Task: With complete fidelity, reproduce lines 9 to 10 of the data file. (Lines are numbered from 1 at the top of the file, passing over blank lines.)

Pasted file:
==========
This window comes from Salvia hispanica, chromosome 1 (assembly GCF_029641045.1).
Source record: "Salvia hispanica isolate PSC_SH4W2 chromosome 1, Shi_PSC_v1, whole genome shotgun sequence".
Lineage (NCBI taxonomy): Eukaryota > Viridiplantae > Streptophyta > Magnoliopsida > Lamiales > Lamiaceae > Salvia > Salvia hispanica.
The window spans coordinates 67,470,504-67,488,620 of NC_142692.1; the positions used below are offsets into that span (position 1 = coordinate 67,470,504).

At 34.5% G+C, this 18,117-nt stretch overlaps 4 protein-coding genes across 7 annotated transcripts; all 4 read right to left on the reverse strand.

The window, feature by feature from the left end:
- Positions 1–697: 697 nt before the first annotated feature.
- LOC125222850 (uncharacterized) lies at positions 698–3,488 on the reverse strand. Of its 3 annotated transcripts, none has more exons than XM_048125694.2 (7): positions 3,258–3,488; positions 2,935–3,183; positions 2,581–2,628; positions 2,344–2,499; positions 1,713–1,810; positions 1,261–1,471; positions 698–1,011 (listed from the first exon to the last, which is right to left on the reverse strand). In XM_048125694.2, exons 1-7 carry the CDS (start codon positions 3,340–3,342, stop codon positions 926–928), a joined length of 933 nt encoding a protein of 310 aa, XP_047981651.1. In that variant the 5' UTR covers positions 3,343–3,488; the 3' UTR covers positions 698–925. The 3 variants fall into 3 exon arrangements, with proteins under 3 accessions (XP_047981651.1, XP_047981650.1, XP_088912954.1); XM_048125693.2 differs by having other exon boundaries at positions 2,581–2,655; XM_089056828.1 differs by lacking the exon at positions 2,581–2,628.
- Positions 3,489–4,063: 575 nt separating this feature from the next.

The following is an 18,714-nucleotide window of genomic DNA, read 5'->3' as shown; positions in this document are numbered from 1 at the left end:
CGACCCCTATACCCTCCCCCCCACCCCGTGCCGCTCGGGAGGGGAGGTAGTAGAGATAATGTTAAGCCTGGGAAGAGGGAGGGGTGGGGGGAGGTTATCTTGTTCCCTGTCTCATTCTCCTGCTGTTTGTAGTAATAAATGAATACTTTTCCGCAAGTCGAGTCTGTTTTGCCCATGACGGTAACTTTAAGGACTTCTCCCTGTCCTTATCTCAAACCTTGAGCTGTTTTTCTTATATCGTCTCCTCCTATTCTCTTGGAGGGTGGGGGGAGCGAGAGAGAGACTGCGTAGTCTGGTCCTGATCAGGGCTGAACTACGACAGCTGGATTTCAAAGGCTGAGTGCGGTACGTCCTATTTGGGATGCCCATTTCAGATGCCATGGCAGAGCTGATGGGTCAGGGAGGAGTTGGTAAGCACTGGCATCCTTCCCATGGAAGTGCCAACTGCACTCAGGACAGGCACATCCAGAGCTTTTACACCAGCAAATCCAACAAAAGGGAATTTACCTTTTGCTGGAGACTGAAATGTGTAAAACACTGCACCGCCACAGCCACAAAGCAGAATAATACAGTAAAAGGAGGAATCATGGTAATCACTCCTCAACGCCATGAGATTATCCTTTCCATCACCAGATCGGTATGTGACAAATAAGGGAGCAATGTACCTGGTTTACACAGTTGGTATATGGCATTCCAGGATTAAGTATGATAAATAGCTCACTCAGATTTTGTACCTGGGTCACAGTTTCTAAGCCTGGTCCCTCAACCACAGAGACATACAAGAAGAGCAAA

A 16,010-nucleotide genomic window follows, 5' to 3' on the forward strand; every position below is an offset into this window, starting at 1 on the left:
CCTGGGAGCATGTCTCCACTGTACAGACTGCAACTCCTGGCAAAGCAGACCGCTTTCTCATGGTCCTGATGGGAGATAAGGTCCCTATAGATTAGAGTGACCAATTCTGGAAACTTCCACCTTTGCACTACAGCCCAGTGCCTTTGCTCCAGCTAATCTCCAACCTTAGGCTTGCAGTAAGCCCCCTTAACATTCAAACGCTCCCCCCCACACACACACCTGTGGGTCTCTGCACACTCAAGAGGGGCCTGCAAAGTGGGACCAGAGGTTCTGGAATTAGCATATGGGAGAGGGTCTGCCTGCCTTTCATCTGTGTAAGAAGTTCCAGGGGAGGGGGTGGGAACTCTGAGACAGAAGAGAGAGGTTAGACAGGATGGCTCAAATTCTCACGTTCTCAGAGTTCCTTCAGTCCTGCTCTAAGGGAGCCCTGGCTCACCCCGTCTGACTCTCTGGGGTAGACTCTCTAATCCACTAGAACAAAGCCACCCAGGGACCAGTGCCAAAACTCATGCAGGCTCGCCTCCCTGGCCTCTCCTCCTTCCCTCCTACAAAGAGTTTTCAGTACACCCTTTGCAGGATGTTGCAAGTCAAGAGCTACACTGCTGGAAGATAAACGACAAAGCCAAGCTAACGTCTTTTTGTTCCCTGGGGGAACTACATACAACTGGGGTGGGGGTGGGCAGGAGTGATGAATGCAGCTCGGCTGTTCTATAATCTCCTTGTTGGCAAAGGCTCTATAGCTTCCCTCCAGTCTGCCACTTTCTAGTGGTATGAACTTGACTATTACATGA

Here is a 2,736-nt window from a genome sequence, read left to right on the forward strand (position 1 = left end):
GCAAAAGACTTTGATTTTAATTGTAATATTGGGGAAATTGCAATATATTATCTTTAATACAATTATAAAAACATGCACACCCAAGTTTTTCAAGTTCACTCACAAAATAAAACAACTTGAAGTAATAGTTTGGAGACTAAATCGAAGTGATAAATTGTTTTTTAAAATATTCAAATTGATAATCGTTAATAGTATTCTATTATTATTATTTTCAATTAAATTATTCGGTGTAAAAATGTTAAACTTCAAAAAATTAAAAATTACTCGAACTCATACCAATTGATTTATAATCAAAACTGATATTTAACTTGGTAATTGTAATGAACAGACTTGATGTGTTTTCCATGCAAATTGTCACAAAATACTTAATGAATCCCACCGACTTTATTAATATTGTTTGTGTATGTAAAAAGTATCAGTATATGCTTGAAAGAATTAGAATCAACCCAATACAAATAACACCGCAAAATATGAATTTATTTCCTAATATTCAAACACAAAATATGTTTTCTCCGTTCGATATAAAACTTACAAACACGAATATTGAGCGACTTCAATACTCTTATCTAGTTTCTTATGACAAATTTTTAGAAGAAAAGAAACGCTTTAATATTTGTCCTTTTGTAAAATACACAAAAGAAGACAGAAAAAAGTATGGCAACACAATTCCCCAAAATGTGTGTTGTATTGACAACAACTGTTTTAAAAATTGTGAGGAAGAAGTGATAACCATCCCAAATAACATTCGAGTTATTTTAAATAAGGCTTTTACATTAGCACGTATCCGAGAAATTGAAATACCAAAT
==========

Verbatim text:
- Positions 3,489–4,063: 575 nt separating this feature from the next.

The following is an 18,714-nucleotide window of genomic DNA, read 5'->3' as shown; positions in this document are numbered from 1 at the left end: